How 2-3 Zone Can Lead Syracuse Deep into the NCAA Tournament
The importance of the Syracuse 2-3 zone defense was made very clear to coach Jim Boeheim on the night of November 4, 2009.
The zone never left the bench, as the Orange played man-to-man the whole game. A game won by the Division II Le Moyne Dolphins, 82-79. It was Syracuse's first exhibition loss in six years.
Later that season, Joe Boeheim told the Dan Patrick Show (via Mark Medina of the Los Angeles Times) the story of his then-nine-year-old son Jack's reaction when he got home after the loss: "Dad, you stink. Your team stinks. How can you lose to Le Moyne?"
Now we know why Boeheim is so devoted to the zone. Well, that and the fact that he coaches it better than anyone else.
The Orange are preparing for the NCAA tournament and there is no question that they will go as far as the zone takes them.
How can the zone take the Orange deep into the tournament?
There are four ways and I've listed them in the order that I think reflects their importance.
I'm not exactly revealing any deep, dark secret by pointing out that the Orange don't shoot the ball very well. It seems to me that the closer to the basket the shooter can get, the better the chance he has of making the shot.
Syracuse's best offense starts with its defense. The Orange have always been a running team that loves to score in transition. That means run-outs that produce layups and dunks.
You can't run without turning the other team over.
The Orange were second in the Big East this season with 8.9 steals per game. There is a connection between stealing the ball and winning for Syracuse. In their 26 wins, the Orange averaged 9.6 steals. In their nine losses, they averaged only 6.9.
The undisputed leader of the Orange steal brigade is Michael Carter-Williams, who led the Big East with 2.7 steals per game. James Southerland was 15th with 1.4 per game.
The best offense for the Orange is an aggressive defense.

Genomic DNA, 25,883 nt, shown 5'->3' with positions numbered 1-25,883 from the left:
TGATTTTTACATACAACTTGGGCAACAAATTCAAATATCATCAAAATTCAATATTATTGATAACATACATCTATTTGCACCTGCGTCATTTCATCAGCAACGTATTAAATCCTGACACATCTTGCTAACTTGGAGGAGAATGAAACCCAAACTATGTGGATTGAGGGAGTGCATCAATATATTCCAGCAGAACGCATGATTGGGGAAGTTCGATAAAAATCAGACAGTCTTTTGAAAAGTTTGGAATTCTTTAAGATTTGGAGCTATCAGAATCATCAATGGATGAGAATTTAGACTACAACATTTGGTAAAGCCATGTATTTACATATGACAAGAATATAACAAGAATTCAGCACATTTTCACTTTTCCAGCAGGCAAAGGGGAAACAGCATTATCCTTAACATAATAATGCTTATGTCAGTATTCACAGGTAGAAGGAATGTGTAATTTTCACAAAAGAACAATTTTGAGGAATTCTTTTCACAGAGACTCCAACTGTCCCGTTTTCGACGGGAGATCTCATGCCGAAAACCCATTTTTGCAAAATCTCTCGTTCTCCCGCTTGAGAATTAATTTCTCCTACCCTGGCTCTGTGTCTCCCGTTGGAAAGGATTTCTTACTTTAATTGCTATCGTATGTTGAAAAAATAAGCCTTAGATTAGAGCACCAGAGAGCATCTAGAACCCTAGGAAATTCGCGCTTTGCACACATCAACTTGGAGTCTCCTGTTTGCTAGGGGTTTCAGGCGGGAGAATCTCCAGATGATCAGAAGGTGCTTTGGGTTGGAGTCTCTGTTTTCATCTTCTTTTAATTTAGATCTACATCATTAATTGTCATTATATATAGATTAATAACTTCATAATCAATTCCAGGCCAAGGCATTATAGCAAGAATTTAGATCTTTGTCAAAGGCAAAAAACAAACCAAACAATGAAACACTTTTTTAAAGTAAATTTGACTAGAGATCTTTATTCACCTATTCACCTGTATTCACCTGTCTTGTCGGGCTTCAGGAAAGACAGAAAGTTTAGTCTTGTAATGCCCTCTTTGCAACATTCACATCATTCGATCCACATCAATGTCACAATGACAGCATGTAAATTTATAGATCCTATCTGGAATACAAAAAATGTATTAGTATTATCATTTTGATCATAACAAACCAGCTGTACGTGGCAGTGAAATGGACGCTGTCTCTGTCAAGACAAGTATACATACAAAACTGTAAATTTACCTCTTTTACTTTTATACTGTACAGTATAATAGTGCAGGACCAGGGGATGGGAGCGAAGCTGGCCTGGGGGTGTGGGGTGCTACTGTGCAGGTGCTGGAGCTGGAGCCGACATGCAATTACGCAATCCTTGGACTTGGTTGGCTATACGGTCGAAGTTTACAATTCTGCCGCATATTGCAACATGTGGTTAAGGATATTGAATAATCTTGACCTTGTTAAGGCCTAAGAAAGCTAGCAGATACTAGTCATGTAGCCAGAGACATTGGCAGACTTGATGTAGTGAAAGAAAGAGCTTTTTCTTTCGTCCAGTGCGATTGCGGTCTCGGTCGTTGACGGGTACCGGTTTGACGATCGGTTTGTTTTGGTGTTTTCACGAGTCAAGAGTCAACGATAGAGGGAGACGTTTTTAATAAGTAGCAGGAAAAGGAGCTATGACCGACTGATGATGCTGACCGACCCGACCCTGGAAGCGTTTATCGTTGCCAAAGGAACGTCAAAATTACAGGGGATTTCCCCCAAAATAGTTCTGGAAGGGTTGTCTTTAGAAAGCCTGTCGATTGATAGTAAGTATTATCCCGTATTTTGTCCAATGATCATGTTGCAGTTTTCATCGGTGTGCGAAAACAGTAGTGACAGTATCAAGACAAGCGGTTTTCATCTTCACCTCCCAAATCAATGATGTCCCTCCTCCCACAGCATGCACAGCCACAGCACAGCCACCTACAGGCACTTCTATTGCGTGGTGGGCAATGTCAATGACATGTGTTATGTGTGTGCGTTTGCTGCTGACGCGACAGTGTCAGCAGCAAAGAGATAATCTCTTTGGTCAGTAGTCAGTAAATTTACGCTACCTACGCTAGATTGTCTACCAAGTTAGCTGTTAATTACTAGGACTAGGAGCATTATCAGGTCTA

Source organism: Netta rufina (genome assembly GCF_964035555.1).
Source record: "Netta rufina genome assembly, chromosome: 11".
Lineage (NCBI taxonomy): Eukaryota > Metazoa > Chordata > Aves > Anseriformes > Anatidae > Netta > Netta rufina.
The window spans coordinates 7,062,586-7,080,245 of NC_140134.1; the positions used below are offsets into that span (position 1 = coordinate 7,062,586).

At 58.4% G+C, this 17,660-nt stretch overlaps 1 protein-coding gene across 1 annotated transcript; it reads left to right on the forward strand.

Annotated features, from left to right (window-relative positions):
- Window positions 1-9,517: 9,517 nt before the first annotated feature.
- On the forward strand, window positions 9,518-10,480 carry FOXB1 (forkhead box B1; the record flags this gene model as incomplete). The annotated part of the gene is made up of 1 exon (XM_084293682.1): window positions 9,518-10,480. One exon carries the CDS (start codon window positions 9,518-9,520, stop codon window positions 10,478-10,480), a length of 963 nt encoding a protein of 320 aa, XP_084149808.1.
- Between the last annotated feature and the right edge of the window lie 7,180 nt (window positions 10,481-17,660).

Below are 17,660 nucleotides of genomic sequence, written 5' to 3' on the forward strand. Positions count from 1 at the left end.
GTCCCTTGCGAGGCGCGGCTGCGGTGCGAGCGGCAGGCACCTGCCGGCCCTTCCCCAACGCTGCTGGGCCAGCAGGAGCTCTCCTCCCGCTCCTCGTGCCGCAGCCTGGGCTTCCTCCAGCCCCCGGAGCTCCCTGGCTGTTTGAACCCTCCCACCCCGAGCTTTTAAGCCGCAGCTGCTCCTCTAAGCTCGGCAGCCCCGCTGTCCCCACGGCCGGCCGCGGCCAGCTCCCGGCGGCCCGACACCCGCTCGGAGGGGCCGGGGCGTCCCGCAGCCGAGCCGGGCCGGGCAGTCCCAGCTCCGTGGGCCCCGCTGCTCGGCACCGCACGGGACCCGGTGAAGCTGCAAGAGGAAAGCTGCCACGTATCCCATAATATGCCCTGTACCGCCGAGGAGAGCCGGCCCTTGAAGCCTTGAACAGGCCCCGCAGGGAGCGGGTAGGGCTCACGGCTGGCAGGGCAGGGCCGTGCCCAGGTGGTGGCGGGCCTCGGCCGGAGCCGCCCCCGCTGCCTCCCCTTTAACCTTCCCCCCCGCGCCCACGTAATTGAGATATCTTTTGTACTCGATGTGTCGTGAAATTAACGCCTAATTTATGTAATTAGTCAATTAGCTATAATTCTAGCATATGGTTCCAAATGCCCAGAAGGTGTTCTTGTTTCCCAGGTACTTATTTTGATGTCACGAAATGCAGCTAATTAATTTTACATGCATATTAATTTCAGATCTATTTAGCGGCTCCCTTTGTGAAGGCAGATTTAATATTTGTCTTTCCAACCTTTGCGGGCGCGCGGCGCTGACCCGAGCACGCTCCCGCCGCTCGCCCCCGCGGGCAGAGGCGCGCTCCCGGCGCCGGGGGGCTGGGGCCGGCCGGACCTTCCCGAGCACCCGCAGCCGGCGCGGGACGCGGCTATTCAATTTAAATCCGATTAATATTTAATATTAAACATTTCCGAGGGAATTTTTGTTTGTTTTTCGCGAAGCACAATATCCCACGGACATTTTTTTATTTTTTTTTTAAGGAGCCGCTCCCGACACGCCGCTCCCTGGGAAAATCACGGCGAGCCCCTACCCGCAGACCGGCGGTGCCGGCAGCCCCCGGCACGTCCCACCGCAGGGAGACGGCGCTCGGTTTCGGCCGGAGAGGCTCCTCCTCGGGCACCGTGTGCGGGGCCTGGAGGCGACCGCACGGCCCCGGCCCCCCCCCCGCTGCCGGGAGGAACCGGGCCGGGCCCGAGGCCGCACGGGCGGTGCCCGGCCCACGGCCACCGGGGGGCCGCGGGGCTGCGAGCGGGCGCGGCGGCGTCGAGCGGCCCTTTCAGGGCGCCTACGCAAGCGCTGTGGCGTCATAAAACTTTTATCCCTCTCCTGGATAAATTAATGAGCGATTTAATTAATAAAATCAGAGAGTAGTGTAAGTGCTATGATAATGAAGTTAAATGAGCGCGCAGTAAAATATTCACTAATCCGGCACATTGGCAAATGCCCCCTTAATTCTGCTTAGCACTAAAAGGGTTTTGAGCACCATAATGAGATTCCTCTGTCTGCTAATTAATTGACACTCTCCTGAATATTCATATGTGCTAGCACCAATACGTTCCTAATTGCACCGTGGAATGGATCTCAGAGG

Great Field-Goal Defense
If the Orange struggle to win when they don't shoot well, it only stands to reason that they have a good chance to win when they make the other team miss shots.
Not surprisingly, the numbers support my hypothesis.
The Orange were second in the Big East in field-goal defense, holding opponents to 37.7 percent shooting. They were also second in three-point field-goal defense, allowing only 29.8 percent of attempts.
Earlier, we talked about your shooting percentage going up the closer you are to the basket. One of the advantages of the zone is that it forces the offense to shoot more from the outside, since it's tough to pass inside against a good zone.
Not surprisingly, the Orange faced 21.5 three-point attempts per game, the most in the Big East.
Another way to keep opposing field-goal percentages down is to block their shots. Syracuse excelled at that too.
The Orange were second in the Big East with 6.2 blocks per game. Rakeem Christmas was fifth in the league with 1.9 per game, Baye Moussa Keita was 11th with 1.1, C.J. Fair was 13th with 1.0 and James Southerland chipped in with 0.9.
Keeping the ball out of the basket generally wins basketball games.
Disrupt the Other Team's Offense
We've looked at a lot of numbers so far to help understand how the 2-3 zone can help take the Orange deep into the NCAA tournament.
Some things can't be measured.
The way the Orange aggressively play the zone messes with the other team's mind. It doesn't matter how much film study it puts in. It doesn't matter how much time it puts in practicing against its version of the Syracuse 2-3.
It can't simulate the length at the top of the zone, where 6'6" Michael Carter-Williams and 6'4" Brandon Triche wreak havoc. It can't simulate the court coverage of long, athletic wings like 6'8" forwards C.J.Fair, James Southerland and Jerami Grant.
It looks like there's no room out there for the offense. The attacking zone plays with the other team's head and forces it to play out of sync.
We've seen how bad that can be for an offense, as the Orange played a stretch of games horrifically out of sync offensively.
Protect the Defensive Players from Foul Trouble
With about 15 minutes left in the Big East Championship Game against Louisville, the Orange led the Cardinals 45-29. A foul changed the game.
Orange sharpshooter James Southerland picked up his fourth foul, putting him on the bench. From that point on, Louisville outscored the Orange 49-16 and ran away with the championship, 78-61.
That being said, one of the ways the 2-3 zone can take the Orange deep into March Madness is that it does actually help keep players out of foul trouble.
By guarding an area instead of a man, defensive players are less likely to pick up fouls. Syracuse may have nine scholarship players, but there are four critical ones.
Southerland's stint on the bench and the Orange's subsequent collapse were certainly related. Syracuse will exit the tournament early if Southerland, C.J. Fair, Michael Carter-Williams or Brandon Triche are sitting on the bench with foul trouble.
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